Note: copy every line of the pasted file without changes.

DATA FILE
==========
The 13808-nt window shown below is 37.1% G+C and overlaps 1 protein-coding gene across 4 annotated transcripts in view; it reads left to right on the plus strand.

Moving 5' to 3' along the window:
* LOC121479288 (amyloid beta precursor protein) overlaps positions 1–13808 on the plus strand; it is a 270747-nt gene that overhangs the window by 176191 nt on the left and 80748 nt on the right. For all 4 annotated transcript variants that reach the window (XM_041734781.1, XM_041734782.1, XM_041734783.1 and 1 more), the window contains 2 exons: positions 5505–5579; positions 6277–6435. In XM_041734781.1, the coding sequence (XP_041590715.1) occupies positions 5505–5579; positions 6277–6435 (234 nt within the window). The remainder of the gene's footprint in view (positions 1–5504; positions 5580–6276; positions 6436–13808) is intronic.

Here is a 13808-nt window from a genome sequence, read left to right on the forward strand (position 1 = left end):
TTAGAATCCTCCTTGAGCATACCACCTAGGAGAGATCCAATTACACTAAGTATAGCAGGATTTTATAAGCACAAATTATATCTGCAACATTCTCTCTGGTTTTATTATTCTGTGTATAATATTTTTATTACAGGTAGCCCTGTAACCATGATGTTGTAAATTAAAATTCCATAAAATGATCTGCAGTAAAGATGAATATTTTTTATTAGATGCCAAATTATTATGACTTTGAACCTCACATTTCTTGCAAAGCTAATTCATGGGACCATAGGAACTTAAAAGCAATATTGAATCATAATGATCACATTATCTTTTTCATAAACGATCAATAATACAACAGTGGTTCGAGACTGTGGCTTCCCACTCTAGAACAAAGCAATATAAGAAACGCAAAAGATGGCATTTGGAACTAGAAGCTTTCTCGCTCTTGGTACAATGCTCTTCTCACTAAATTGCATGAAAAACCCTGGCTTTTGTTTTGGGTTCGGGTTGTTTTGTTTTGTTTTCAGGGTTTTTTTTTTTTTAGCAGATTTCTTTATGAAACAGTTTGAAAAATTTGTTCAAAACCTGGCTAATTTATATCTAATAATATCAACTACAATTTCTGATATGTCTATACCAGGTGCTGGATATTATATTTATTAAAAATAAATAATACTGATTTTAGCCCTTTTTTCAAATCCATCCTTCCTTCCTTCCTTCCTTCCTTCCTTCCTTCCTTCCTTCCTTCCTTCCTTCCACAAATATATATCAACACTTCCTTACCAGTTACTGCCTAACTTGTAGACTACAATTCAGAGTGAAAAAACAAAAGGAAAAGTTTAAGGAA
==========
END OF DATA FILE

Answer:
The 13808-nt window shown below is 37.1% G+C and overlaps 1 protein-coding gene across 4 annotated transcripts in view; it reads left to right on the plus strand.

Moving 5' to 3' along the window:
* LOC121479288 (amyloid beta precursor protein) overlaps positions 1–13808 on the plus strand; it is a 270747-nt gene that overhangs the window by 176191 nt on the left and 80748 nt on the right. For all 4 annotated transcript variants that reach the window (XM_041734781.1, XM_041734782.1, XM_041734783.1 and 1 more), the window contains 2 exons: positions 5505–5579; positions 6277–6435. In XM_041734781.1, the coding sequence (XP_041590715.1) occupies positions 5505–5579; positions 6277–6435 (234 nt within the window). The remainder of the gene's footprint in view (positions 1–5504; positions 5580–6276; positions 6436–13808) is intronic.

Here is a 13808-nt window from a genome sequence, read left to right on the forward strand (position 1 = left end):
TTAGAATCCTCCTTGAGCATACCACCTAGGAGAGATCCAATTACACTAAGTATAGCAGGATTTTATAAGCACAAATTATATCTGCAACATTCTCTCTGGTTTTATTATTCTGTGTATAATATTTTTATTACAGGTAGCCCTGTAACCATGATGTTGTAAATTAAAATTCCATAAAATGATCTGCAGTAAAGATGAATATTTTTTATTAGATGCCAAATTATTATGACTTTGAACCTCACATTTCTTGCAAAGCTAATTCATGGGACCATAGGAACTTAAAAGCAATATTGAATCATAATGATCACATTATCTTTTTCATAAACGATCAATAATACAACAGTGGTTCGAGACTGTGGCTTCCCACTCTAGAACAAAGCAATATAAGAAACGCAAAAGATGGCATTTGGAACTAGAAGCTTTCTCGCTCTTGGTACAATGCTCTTCTCACTAAATTGCATGAAAAACCCTGGCTTTTGTTTTGGGTTCGGGTTGTTTTGTTTTGTTTTCAGGGTTTTTTTTTTTTTAGCAGATTTCTTTATGAAACAGTTTGAAAAATTTGTTCAAAACCTGGCTAATTTATATCTAATAATATCAACTACAATTTCTGATATGTCTATACCAGGTGCTGGATATTATATTTATTAAAAATAAATAATACTGATTTTAGCCCTTTTTTCAAATCCATCCTTCCTTCCTTCCTTCCTTCCTTCCTTCCTTCCTTCCTTCCTTCCTTCCTTCCACAAATATATATCAACACTTCCTTACCAGTTACTGCCTAACTTGTAGACTACAATTCAGAGTGAAAAAACAAAAGGAAAAGTTTAAGGAA